Harvard Ain't Everythingby Barbara Kapetanakes, PsyD. on 01/15/15
Tom Hanks had an op-ed in the New York Times the other day hailing President Obama's push to help provide easier access to community college to American workers. Mr. Hanks talked about his own experience at community college--how much he felt he learned, how it prepared him to attend a four-year college, and the great teachers he had.
His op-ed was timely, as many 12th graders are anxiously awaiting acceptance letters from their top choice colleges, and those who don't get into the "better" schools will be left feeling disappointed. I often work with the kids who end up at community college to start, or who go away, weren't really ready for the rigors of a 4-year college and life away from home; they come back, take some classes at community college, and venture out again a year or so later. Even though there is nothing wrong with these scenarios, many kids, particularly those in affluent suburbs, are made to feel that community college is a waste of time ("13th grade") or that they are never going to amount to anything if they start at community college. Whether for maturity reasons, financial reasons, or having poor grades in high school, community college is the best choice for many young adults.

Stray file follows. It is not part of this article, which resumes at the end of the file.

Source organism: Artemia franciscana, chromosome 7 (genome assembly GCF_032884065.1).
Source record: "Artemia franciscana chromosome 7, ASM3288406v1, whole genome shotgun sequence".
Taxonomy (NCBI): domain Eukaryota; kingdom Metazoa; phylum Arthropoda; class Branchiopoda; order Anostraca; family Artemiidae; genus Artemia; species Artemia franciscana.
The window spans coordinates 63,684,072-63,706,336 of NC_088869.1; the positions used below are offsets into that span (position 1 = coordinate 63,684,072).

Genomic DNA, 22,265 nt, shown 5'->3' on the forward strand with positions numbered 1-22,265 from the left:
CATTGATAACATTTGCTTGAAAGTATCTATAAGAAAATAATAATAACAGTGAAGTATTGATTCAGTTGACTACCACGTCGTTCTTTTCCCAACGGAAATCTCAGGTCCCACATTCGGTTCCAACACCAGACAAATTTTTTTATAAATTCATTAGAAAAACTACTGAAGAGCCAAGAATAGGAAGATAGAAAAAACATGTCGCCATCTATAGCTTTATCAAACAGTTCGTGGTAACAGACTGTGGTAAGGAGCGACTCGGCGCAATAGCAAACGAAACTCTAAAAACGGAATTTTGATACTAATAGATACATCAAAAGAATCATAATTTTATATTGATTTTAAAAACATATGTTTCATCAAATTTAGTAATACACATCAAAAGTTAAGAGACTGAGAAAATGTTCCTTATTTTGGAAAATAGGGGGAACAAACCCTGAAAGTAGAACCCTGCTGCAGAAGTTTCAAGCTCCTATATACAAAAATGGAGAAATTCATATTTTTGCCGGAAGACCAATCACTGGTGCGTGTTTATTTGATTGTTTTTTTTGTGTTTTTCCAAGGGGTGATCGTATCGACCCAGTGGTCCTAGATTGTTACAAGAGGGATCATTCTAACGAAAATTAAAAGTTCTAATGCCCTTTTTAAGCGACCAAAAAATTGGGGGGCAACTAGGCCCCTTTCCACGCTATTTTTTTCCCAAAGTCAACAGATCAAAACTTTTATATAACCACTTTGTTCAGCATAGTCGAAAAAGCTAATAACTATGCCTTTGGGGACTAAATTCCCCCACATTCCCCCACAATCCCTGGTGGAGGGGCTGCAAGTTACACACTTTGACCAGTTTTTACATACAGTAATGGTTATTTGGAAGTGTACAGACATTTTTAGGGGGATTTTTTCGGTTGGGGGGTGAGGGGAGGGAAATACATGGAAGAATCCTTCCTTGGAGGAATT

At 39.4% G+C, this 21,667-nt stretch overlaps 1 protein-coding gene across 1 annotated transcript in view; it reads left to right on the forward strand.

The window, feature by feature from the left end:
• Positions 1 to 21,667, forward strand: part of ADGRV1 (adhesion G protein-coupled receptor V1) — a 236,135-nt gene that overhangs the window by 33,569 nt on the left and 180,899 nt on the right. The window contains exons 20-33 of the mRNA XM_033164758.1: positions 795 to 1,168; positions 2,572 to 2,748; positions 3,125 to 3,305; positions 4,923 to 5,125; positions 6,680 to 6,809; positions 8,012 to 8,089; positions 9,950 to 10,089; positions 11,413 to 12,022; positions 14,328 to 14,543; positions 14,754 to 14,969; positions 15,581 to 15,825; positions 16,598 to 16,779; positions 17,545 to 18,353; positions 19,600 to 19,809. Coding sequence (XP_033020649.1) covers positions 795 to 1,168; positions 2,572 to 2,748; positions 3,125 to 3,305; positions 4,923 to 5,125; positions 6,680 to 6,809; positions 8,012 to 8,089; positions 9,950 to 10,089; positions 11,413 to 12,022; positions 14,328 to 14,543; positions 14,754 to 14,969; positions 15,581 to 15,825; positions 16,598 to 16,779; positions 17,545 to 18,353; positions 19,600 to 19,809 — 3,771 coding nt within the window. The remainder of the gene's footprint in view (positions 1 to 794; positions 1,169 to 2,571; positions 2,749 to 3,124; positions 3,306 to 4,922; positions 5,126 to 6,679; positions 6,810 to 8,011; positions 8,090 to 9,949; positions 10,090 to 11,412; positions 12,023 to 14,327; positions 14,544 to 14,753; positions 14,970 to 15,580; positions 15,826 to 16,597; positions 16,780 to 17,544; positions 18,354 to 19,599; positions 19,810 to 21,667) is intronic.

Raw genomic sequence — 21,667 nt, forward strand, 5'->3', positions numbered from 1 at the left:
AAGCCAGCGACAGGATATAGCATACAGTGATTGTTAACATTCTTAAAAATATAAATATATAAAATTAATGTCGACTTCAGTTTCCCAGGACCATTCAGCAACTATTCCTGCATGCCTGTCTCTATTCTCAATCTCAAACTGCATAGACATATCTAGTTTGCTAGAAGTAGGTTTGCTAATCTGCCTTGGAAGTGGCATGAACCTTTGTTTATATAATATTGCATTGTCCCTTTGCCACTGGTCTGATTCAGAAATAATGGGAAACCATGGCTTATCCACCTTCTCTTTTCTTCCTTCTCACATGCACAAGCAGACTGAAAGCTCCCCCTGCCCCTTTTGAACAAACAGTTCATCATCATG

I have taught as an adjunct at many local colleges, including the community college. While, yes, there may be a higher percentage of kids "goofing off" or ill-prepared for college life, there are also many kids who are very serious about school and see community college as a stepping stone. In particular, I've had students studying nursing in my classes who are incredibly dedicated, since they know that nursing programs are very competitive and nothing but a 4.0 will open doors for them. I had one student move here from a foreign country eager to pick up the profession she enjoyed back home. This required her to meet educational requirements in the US. She worked hard, completed her courses, and then went on to a prestigious program in her field. I've seen middle aged students who want to change careers or advance in their current job, elderly retirees auditing classes just for fun, and blue-collar kids hoping to be the first ones in their families to finish college. The goof-offs eventually drop out, either returning when they have more maturity, or going into a career that doesn't require college. The good students go on to find their success. Tom Hanks clearly didn't do too badly.
I, myself, have taken art classes through the community college for fun and personal interest, and have met other individuals from all walks of life who take advantage of such programs year after year, paying the more than reasonable tuition simply for the pleasure of drawing or painting once a week. You're not going to see that at Yale.
Community colleges serve a purpose. While it's fine to dream of the "big time," starting out small in no way prevents you from making it big later on. Someone who will be successful will find his path, community college or Harvard. As long as you are moving forward, you are moving in the right direction.